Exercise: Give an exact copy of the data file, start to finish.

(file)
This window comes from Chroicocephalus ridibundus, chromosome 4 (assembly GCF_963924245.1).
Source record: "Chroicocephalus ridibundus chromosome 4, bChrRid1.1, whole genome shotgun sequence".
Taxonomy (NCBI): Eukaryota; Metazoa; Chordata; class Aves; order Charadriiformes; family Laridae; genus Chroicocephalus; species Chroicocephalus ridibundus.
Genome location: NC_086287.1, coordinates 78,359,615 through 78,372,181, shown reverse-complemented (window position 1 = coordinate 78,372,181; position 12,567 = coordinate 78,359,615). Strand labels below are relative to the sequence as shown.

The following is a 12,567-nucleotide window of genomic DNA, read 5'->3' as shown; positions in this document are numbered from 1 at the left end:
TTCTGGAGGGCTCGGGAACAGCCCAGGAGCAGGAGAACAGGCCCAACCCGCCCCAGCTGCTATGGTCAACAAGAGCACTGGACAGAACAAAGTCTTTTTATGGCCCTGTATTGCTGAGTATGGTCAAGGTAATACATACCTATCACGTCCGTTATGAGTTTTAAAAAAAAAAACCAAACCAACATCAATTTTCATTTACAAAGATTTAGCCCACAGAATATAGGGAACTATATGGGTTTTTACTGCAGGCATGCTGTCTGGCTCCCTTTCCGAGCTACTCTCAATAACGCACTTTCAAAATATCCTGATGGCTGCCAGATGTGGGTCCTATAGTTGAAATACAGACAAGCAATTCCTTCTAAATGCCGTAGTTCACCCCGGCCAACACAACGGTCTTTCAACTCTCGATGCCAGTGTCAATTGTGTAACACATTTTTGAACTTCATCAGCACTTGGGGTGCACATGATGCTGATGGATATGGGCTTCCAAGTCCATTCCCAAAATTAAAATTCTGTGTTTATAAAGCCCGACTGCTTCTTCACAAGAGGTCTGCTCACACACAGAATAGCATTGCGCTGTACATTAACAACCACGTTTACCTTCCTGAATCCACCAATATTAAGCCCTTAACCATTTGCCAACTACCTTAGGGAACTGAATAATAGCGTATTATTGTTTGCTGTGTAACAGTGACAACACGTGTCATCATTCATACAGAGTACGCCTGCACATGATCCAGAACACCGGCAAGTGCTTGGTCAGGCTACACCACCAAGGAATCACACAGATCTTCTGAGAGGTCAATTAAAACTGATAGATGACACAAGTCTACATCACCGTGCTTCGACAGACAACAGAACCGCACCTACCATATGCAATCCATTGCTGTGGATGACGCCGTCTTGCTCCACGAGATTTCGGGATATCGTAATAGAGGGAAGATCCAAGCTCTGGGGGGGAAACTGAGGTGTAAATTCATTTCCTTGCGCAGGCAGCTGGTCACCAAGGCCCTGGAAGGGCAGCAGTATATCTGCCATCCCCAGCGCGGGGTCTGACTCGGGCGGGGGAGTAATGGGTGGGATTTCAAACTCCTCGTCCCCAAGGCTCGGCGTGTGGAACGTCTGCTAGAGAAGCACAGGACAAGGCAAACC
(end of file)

This window comes from Chroicocephalus ridibundus, chromosome 4 (assembly GCF_963924245.1).
Source record: "Chroicocephalus ridibundus chromosome 4, bChrRid1.1, whole genome shotgun sequence".
Taxonomy (NCBI): Eukaryota; Metazoa; Chordata; class Aves; order Charadriiformes; family Laridae; genus Chroicocephalus; species Chroicocephalus ridibundus.
Genome location: NC_086287.1, coordinates 78,359,615 through 78,372,181, shown reverse-complemented (window position 1 = coordinate 78,372,181; position 12,567 = coordinate 78,359,615). Strand labels below are relative to the sequence as shown.

The following is a 12,567-nucleotide window of genomic DNA, read 5'->3' as shown; positions in this document are numbered from 1 at the left end:
TTCTGGAGGGCTCGGGAACAGCCCAGGAGCAGGAGAACAGGCCCAACCCGCCCCAGCTGCTATGGTCAACAAGAGCACTGGACAGAACAAAGTCTTTTTATGGCCCTGTATTGCTGAGTATGGTCAAGGTAATACATACCTATCACGTCCGTTATGAGTTTTAAAAAAAAAAACCAAACCAACATCAATTTTCATTTACAAAGATTTAGCCCACAGAATATAGGGAACTATATGGGTTTTTACTGCAGGCATGCTGTCTGGCTCCCTTTCCGAGCTACTCTCAATAACGCACTTTCAAAATATCCTGATGGCTGCCAGATGTGGGTCCTATAGTTGAAATACAGACAAGCAATTCCTTCTAAATGCCGTAGTTCACCCCGGCCAACACAACGGTCTTTCAACTCTCGATGCCAGTGTCAATTGTGTAACACATTTTTGAACTTCATCAGCACTTGGGGTGCACATGATGCTGATGGATATGGGCTTCCAAGTCCATTCCCAAAATTAAAATTCTGTGTTTATAAAGCCCGACTGCTTCTTCACAAGAGGTCTGCTCACACACAGAATAGCATTGCGCTGTACATTAACAACCACGTTTACCTTCCTGAATCCACCAATATTAAGCCCTTAACCATTTGCCAACTACCTTAGGGAACTGAATAATAGCGTATTATTGTTTGCTGTGTAACAGTGACAACACGTGTCATCATTCATACAGAGTACGCCTGCACATGATCCAGAACACCGGCAAGTGCTTGGTCAGGCTACACCACCAAGGAATCACACAGATCTTCTGAGAGGTCAATTAAAACTGATAGATGACACAAGTCTACATCACCGTGCTTCGACAGACAACAGAACCGCACCTACCATATGCAATCCATTGCTGTGGATGACGCCGTCTTGCTCCACGAGATTTCGGGATATCGTAATAGAGGGAAGATCCAAGCTCTGGGGGGGAAACTGAGGTGTAAATTCATTTCCTTGCGCAGGCAGCTGGTCACCAAGGCCCTGGAAGGGCAGCAGTATATCTGCCATCCCCAGCGCGGGGTCTGACTCGGGCGGGGGAGTAATGGGTGGGATTTCAAACTCCTCGTCCCCAAGGCTCGGCGTGTGGAACGTCTGCTAGAGAAGCACAGGACAAGGCAAACC